Tony Jamous, CEO of Oyster, published a thoughtful, high-level piece on why the return-to-office is a dead end.
I like to use a concept called the "steel man" in thinking about issues. This is where you try and characterize the opposing argument in the best light possible, being very charitable to the view you oppose, before arguing against it.
Here is my steel-man argument for returning to the office:
The remote work phenomenon is something that ultimately harms companies. Companies need to be able to manage, nourish and grow productivity by observing how people work, in a physical setting. Furthermore, there is a certain undefinable sense of shared purpose, morale, and accelerated decision-making that can only be done when people are actually collaborating in the same space and feeding off each other's energy.
Remote work also introduces a massive liability and compliance headache with employees and contractors possibly doing work in foreign destinations and unknowingly establishing a tax presence for their employers that is unauthorized and unwanted. Remote workers are naive about overall compliance and the risks they are placing on themselves and their employer by working outside of their payroll jurisdiction.
Tony Jamous disagrees with this argument (as do I). Here are some takeaways and counter-arguments from the article:
- Hiring strategy is deeply restricted when you only hire within 50 miles of your office. Your competitors are hiring all around the world and seeking the best value for money. Who will be able to deliver products and services to the market better?
- The best workers have already moved on and are not changing. It's simple economics. They will work for remote-friendly companies. There are lots of remote-friendly companies — you can't shame them into working for you.
- Services (like Tony's Oyster, Multiplier, Remote, and Deel) are already making it easier to employ and contract with people all around the world. Saying "we don't want to employ someone in x country because it's an administrative headache" will just soon make the employer look weak and lazy, rather than prudent.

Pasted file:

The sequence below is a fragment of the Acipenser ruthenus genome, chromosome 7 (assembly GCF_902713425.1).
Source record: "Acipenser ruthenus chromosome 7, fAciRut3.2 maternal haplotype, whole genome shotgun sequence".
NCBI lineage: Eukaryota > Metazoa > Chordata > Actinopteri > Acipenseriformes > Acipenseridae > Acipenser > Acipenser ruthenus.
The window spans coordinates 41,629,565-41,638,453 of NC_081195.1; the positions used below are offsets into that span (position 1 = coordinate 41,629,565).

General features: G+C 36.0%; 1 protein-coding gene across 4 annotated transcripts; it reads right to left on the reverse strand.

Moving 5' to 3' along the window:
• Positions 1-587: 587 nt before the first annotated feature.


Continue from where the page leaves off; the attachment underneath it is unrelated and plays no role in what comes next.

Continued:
🏡🏠 Home-swapping platforms will rebound with a focus on remote work
Skift reported that home-swapping platforms are looking to remote work as an angle to accelerate their business model.
Home-swapping, in its many forms, has been around for decades.
The idea is that instead of renting an Airbnb or short-term rental or hotel somewhere for a long stay, two groups of homeowners can simply swap their abodes. A couple in New Zealand and a couple in Canada could trade homes, and simply continue to pay their mortgages, in a way that is "cost-neutral" and makes use of that critical under-utilized asset — your house sitting empty while you undertake travel.
This is not for everyone, of course, as some people see their home and its belongings as a non-negotiable, non-rentable private space that should simply be locked up during long-term travels.
I see home-swapping as one tool in the Swiss Army Knife of hospitality options that will continue to flourish as travel patterns change.
If you think that Airbnb, VRBO, and hotels have got the lock on the hospitality market — think again. We're just getting started in terms of what kinds of creative travel accommodation platforms will pop up in the coming months and years.
Where previously you could generally ballpark hotel stays at 'a few days to a few weeks', and short-term rentals at 'a week to a few months', now there will be people all over the world seeking unorthodox stay lengths anywhere from one day to.......... even five years?
More Stuff 🍿
This week, our newsletter sponsor Insured Nomads bought Peanut, a Chrome extension product that allows you to receive annotated travel information in real-time when the extension is installed. This looks like a move to integrate even further into the buyer experience of "assessing risk while traveling", which is a complement to Insured Nomads' global health and travel insurance product.
Forbes reports that interest in remote work is 'up 556%'. If our newsletter subscription growth rate is any indication — this checks out! Thanks to all our new subscribers, by the way 😃.
Colombia is introducing a digital nomad visa this year.
If you haven't read it yet, check out our post on How To Become A Digital Nomad.
Dave McQuilling at SlashGear.com predicts the end of Silicon Valley's hegemony in high-tech. There are many factors influencing this prediction, including a major tech stock market correction — but Dave singles out remote work as one of the straws that may break the camel's back. Northern California could be permanently past its peak as "location #1" in the high-growth business narrative.